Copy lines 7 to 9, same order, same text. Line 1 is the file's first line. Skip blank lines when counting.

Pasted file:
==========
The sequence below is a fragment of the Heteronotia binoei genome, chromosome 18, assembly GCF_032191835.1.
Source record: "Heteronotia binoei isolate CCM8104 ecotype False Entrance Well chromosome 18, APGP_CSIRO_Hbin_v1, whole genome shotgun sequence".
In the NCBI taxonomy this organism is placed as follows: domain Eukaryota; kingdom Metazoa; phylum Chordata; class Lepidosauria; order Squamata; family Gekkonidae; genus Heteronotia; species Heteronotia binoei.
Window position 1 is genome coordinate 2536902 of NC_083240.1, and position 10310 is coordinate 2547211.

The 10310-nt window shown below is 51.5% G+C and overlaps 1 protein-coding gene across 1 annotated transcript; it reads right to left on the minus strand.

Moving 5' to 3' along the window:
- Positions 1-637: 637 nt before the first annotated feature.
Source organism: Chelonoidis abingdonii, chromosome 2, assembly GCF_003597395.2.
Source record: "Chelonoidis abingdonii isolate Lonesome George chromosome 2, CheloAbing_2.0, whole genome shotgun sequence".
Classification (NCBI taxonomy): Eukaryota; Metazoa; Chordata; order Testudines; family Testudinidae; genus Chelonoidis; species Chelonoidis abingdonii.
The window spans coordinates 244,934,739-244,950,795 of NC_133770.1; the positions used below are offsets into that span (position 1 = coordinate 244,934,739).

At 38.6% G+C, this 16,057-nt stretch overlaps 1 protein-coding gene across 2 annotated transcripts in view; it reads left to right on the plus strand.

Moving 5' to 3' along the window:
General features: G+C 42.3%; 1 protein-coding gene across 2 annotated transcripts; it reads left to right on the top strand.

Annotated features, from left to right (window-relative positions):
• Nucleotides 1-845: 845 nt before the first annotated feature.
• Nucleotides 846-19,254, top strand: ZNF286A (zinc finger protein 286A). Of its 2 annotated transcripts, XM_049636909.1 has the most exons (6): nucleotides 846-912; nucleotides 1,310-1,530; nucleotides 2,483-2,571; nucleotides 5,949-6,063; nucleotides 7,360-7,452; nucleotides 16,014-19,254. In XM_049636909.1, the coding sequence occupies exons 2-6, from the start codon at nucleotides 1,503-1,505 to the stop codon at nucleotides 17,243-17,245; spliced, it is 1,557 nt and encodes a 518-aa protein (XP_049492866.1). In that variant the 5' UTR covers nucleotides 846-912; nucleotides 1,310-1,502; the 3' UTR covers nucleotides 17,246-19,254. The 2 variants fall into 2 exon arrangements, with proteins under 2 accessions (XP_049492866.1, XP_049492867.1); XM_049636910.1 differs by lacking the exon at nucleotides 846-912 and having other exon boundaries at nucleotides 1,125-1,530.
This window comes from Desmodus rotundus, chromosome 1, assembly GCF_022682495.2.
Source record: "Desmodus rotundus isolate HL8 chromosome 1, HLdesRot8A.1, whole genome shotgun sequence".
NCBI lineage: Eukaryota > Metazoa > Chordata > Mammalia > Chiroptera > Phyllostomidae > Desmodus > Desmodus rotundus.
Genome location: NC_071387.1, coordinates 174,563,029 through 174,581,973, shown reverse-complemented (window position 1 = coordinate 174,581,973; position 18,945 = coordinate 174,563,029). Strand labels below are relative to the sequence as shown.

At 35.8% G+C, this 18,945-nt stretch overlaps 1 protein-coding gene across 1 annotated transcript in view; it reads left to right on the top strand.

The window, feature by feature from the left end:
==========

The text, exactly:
- Positions 1-637: 637 nt before the first annotated feature.
Source organism: Chelonoidis abingdonii, chromosome 2, assembly GCF_003597395.2.
Source record: "Chelonoidis abingdonii isolate Lonesome George chromosome 2, CheloAbing_2.0, whole genome shotgun sequence".